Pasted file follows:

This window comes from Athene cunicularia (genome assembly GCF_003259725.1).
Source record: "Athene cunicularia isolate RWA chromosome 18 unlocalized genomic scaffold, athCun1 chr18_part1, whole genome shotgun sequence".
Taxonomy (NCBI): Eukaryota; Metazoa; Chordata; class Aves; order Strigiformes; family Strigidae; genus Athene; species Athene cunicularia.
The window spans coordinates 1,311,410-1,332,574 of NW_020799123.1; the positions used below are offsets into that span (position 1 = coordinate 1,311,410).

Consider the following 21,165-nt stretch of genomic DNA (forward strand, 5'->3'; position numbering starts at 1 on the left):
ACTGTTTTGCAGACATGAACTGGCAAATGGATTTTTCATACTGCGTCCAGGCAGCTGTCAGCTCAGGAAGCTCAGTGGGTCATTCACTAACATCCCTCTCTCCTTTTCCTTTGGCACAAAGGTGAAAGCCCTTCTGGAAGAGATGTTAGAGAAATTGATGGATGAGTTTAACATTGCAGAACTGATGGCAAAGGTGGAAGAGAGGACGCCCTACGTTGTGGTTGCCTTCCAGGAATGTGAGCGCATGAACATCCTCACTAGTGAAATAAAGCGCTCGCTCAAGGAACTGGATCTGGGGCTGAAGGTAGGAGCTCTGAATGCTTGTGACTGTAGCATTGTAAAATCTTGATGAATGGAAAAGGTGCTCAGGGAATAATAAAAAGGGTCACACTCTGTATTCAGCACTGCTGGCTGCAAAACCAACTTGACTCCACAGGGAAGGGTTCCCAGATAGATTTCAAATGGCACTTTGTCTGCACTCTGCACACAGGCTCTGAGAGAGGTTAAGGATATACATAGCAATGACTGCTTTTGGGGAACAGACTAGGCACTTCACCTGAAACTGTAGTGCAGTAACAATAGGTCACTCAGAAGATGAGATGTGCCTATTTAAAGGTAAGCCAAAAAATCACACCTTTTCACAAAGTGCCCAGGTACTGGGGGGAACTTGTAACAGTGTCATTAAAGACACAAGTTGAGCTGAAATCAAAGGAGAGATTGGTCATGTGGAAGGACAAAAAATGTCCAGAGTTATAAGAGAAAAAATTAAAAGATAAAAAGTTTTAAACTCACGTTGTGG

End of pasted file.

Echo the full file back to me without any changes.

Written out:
This window comes from Athene cunicularia (genome assembly GCF_003259725.1).
Source record: "Athene cunicularia isolate RWA chromosome 18 unlocalized genomic scaffold, athCun1 chr18_part1, whole genome shotgun sequence".
Taxonomy (NCBI): Eukaryota; Metazoa; Chordata; class Aves; order Strigiformes; family Strigidae; genus Athene; species Athene cunicularia.
The window spans coordinates 1,311,410-1,332,574 of NW_020799123.1; the positions used below are offsets into that span (position 1 = coordinate 1,311,410).

Consider the following 21,165-nt stretch of genomic DNA (forward strand, 5'->3'; position numbering starts at 1 on the left):
ACTGTTTTGCAGACATGAACTGGCAAATGGATTTTTCATACTGCGTCCAGGCAGCTGTCAGCTCAGGAAGCTCAGTGGGTCATTCACTAACATCCCTCTCTCCTTTTCCTTTGGCACAAAGGTGAAAGCCCTTCTGGAAGAGATGTTAGAGAAATTGATGGATGAGTTTAACATTGCAGAACTGATGGCAAAGGTGGAAGAGAGGACGCCCTACGTTGTGGTTGCCTTCCAGGAATGTGAGCGCATGAACATCCTCACTAGTGAAATAAAGCGCTCGCTCAAGGAACTGGATCTGGGGCTGAAGGTAGGAGCTCTGAATGCTTGTGACTGTAGCATTGTAAAATCTTGATGAATGGAAAAGGTGCTCAGGGAATAATAAAAAGGGTCACACTCTGTATTCAGCACTGCTGGCTGCAAAACCAACTTGACTCCACAGGGAAGGGTTCCCAGATAGATTTCAAATGGCACTTTGTCTGCACTCTGCACACAGGCTCTGAGAGAGGTTAAGGATATACATAGCAATGACTGCTTTTGGGGAACAGACTAGGCACTTCACCTGAAACTGTAGTGCAGTAACAATAGGTCACTCAGAAGATGAGATGTGCCTATTTAAAGGTAAGCCAAAAAATCACACCTTTTCACAAAGTGCCCAGGTACTGGGGGGAACTTGTAACAGTGTCATTAAAGACACAAGTTGAGCTGAAATCAAAGGAGAGATTGGTCATGTGGAAGGACAAAAAATGTCCAGAGTTATAAGAGAAAAAATTAAAAGATAAAAAGTTTTAAACTCACGTTGTGG